By Elizabeth VanBoskirk and Linda Rowan
As anyone who has visited or lived in the Pacific Northwest knows, there is a plate-crunching collision going on beneath our feet that has produced volcanoes, earthquakes, landslides, and tsunami.
The Juan de Fuca plate is moving beneath the North American plate to form the Cascadia subduction zone. The plates converge at a rate of 30–40 mm/year, about the same rate your finger nails grow.
The subduction zone has generated very large earthquakes in the past, creating tsunamis that have flooded the Pacific Northwest coast and sometimes even Japan.
The strong ground-shaking from an earthquake can trigger landslides on hillslopes and cause liquefaction where there are saturated sediments.
In the Pacific Northwest geoscientists have relied upon the sleuthing of the sediments to find a record of each earthquake and tsunami wave over several thousands of years.
The timing between these Cascadia earthquakes is one about every of 300 to 1,100 years, with a 500-530-year average recurrence interval in Washington and 240-year interval in southern Oregon.
Cascadian earthquakes can vary in size from M 7.5 to M 9.1. It has been about 300 years since the last large earthquake (about a magnitude 9 event), so another one may be in our near future.
Japan has the densest earthquake monitoring network in the world and the recurrence interval for a M 9 earthquake is 300 to 1,200 years. The last large earthquake was in northeastern Japan 1,100 years ago, although the Tohoku-Oki earthquake of 2011 resulted in tragic consequences.
Geoscientists cannot yet predict earthquakes, but they can observe how Earth deforms over time using an array of instruments including seismometers, strainmeters, and Global Positioning System (GPS) receivers.
On the West Coast, as well as across the U.S., the Plate Boundary Observatory (PBO) provides GPS receivers and borehole seismometers and strainmeters to observe Earth motions.
The goal of this network is to understand how plates move, how earthquakes and tsunamis are generated, and how volcanoes work.
Knowing more about how the Earth moves can help society to prepare and respond to sudden changes.
PBO is one of three components of EarthScope, a National Science Foundation funded project. Two other parts are the San Andreas Fault Observatory at Depth and the U.S. Transportable Array.
GPS is a U.S. system of about 30 satellites orbiting the Earth, provide time and location to receivers on the ground and satellites in space.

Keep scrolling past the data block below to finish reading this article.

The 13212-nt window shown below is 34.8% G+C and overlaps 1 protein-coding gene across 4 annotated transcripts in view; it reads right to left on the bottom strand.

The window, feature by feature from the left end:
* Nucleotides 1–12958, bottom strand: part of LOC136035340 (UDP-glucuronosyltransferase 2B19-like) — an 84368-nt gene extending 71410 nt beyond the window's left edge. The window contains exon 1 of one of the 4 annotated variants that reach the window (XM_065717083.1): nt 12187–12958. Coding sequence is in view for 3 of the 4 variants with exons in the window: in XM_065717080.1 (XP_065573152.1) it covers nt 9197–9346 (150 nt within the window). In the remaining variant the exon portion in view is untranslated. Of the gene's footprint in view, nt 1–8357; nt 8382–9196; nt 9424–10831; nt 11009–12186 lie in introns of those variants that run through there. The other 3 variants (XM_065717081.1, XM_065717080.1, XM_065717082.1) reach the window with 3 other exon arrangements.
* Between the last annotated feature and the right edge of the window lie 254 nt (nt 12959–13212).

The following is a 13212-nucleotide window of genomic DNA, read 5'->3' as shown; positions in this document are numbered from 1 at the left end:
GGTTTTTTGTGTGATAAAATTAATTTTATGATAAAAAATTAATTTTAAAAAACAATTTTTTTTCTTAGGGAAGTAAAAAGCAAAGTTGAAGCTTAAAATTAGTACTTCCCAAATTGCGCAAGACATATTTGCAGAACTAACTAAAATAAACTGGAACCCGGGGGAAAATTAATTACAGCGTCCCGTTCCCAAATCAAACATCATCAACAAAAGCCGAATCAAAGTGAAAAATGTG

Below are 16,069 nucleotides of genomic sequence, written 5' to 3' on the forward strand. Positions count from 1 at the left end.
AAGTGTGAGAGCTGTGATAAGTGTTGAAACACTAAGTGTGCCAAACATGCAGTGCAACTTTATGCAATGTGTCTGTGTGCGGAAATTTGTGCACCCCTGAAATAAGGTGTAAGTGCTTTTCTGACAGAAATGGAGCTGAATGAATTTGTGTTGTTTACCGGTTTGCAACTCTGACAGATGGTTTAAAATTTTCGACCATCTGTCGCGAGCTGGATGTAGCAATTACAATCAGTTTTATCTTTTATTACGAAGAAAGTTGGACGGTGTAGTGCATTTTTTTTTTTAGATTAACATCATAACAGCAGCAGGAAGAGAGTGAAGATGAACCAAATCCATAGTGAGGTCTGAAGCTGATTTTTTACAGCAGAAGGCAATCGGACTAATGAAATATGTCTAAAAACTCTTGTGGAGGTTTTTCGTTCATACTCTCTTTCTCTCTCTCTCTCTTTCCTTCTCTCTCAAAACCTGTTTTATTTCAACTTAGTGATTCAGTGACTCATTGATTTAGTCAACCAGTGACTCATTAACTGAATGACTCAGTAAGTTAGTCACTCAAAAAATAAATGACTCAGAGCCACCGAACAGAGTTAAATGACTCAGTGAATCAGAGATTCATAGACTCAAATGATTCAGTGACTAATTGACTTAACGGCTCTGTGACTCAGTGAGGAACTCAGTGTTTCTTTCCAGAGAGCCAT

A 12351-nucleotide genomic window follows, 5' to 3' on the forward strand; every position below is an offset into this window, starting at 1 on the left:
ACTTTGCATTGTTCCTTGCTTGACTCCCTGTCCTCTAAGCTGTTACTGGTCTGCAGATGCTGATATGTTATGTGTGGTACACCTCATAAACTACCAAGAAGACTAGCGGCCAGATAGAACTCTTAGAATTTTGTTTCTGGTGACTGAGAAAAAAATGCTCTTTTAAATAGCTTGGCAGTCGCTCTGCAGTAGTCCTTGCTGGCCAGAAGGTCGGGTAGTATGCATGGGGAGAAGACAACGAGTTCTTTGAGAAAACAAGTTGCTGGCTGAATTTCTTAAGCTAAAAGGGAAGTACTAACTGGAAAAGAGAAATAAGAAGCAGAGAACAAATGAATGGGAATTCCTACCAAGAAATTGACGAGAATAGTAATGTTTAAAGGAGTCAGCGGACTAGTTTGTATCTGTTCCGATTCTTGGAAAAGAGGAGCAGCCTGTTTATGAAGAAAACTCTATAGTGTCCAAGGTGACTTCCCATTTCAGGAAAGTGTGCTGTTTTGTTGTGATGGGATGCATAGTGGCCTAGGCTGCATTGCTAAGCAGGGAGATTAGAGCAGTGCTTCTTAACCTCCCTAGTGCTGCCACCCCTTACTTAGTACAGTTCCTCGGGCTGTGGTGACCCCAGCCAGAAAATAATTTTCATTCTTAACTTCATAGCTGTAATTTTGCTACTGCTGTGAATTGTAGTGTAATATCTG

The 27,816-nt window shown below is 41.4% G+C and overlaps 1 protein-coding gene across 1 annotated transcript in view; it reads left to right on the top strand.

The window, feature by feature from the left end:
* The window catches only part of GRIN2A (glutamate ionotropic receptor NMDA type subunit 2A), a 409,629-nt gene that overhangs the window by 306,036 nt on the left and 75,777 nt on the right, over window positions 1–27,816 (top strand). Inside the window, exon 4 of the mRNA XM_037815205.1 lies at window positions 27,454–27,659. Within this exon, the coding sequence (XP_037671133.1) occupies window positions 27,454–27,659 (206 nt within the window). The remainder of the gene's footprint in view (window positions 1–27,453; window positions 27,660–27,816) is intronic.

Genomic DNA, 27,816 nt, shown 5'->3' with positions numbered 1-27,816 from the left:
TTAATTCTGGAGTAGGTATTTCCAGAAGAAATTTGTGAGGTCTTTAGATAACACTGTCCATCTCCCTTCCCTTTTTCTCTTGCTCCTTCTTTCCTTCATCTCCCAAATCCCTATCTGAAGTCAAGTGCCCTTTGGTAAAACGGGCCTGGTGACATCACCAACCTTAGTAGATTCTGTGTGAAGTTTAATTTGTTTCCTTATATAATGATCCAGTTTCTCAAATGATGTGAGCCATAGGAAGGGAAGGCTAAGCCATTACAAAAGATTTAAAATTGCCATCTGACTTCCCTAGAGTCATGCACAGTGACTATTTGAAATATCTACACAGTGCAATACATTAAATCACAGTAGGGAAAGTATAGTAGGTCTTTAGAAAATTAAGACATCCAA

PBO sites consist of high–end receivers and large, noise reducing antennas drilled into solid rock. These stations provide positions that are accurate to about a millimeter compared to a handheld device that may be accurate to about a meter at best.
Over time, surface deformation can be observed with the PBO data.
Recently, GPS sites have been upgraded to “real-time” and the data can be transmitted to a researcher within a second.
Potentially, real-time data can help with early warning of earthquakes, tsunamis, and volcanic eruptions to allow people to get out of harm’s way and shut down critical infrastructure before something fails.
PBO borehole strainmeter are instruments placed at the bottom of 400 to 800 foot wells filled in with cement after the instrument is aligned at the bottom. They observe stresses and strains within it.
They are designed to detect changes in the surrounding bedrock as small as one ten-millionth of the width of a human hair, too small to be detected by the GPS sites.
Strainmeters act like seismometers too observing earthquakes, and long-term strain accumulation.
In the Pacific Northwest, seismometers and strainmeters observe Episodic Tremor and Slip events (ETS). These consist of swarms of hundreds of tiny, imperceptible earthquakes that persist for weeks.
Tremors migrate hundreds of miles laterally, for example from Olympia, WA, to Vancouver Island, Canada. Over time, this large area of slow slip releases the amount of energy equivalent to a large magnitude earthquake without anyone feeling any part of it, basically they pose no direct hazard.
ETS events are sometimes called silent events because they are not “heard” by seismometers. They occur along all segments of the Cascadia subduction zone, with recurrence intervals of 10 to 20 months.
Geoscientists estimate how much strain may be building up along the fault and how this build–up or release of strain may alter the possibility of larger earthquakes.
Figure 4: ETS events mapped using the Pacific Northwest Seismic Network interactive mapping tool (www.pnsn.org)
GPS and borehole can detect ETS events very well. Combining this data with seismic observations of regular earthquakes allows us to understand the timing and magnitude of geologic hazards related in our subduction zone.
These research endeavors help society deal with the risks of geologic hazards at a major plate boundary.
Elizabeth VanBoskirk works as a Borehole Strainmeter Field Engineer based in Portland, OR
Linda Rowan works with Education and Outreach and is based in headquarters in Boulder, CO
References & educational links:
Pacific Northwest Seismic Network
Plate Boundary Observatory
Oregon State University (OSU)